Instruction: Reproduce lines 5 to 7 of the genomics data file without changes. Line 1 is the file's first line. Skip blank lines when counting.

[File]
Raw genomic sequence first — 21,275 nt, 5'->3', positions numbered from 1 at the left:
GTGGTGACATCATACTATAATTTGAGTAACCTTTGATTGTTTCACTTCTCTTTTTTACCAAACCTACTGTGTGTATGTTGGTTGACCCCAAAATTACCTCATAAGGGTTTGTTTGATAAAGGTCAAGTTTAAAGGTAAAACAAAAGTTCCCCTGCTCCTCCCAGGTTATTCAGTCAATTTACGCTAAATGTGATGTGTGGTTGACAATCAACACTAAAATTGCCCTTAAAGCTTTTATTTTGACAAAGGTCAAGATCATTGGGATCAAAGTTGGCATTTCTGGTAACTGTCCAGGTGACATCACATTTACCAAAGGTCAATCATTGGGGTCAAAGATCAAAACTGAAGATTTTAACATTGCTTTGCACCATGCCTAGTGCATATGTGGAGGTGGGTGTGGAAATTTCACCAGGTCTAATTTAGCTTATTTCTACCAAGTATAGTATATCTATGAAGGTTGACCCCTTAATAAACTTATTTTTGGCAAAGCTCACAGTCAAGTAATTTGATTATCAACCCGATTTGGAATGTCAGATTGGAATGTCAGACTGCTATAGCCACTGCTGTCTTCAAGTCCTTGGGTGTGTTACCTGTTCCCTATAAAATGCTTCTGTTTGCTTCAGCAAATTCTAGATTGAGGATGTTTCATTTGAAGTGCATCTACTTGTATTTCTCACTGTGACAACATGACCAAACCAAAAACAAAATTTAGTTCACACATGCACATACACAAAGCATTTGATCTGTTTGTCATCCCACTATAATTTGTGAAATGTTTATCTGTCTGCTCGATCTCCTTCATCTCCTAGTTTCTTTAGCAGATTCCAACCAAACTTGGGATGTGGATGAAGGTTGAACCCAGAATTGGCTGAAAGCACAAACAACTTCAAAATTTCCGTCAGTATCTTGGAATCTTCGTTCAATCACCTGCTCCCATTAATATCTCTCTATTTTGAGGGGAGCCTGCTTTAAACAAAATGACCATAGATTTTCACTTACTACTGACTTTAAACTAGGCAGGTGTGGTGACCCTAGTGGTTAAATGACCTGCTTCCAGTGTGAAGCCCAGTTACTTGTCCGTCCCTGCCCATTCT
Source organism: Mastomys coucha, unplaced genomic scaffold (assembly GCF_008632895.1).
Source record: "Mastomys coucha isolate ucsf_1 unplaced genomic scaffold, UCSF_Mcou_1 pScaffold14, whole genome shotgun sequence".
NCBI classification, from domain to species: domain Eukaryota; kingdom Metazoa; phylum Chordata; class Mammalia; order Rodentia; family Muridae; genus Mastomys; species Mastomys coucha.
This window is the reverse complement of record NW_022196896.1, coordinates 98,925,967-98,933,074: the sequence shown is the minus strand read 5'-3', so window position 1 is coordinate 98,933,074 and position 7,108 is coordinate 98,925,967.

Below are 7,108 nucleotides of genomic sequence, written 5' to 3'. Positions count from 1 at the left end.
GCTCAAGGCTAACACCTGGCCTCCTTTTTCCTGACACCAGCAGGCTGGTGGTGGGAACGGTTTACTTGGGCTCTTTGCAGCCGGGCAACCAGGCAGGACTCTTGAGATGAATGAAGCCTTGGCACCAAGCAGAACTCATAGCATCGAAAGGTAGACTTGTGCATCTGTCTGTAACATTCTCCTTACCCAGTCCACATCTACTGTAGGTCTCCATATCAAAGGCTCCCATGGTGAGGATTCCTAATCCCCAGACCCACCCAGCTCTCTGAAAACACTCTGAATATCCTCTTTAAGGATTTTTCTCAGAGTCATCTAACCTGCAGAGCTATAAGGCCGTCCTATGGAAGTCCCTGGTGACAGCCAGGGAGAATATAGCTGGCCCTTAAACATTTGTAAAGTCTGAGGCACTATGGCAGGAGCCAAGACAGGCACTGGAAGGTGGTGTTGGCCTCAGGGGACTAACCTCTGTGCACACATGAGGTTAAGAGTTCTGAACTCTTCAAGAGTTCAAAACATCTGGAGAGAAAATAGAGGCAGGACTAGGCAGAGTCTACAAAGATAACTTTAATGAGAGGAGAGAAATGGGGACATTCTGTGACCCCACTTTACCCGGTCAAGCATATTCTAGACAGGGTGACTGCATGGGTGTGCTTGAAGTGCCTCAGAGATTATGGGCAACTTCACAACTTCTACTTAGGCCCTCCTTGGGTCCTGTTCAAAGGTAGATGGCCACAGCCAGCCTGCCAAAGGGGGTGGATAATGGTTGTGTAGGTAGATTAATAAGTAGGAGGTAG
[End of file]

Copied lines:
NCBI classification, from domain to species: domain Eukaryota; kingdom Metazoa; phylum Chordata; class Mammalia; order Rodentia; family Muridae; genus Mastomys; species Mastomys coucha.
This window is the reverse complement of record NW_022196896.1, coordinates 98,925,967-98,933,074: the sequence shown is the minus strand read 5'-3', so window position 1 is coordinate 98,933,074 and position 7,108 is coordinate 98,925,967.

Below are 7,108 nucleotides of genomic sequence, written 5' to 3'. Positions count from 1 at the left end.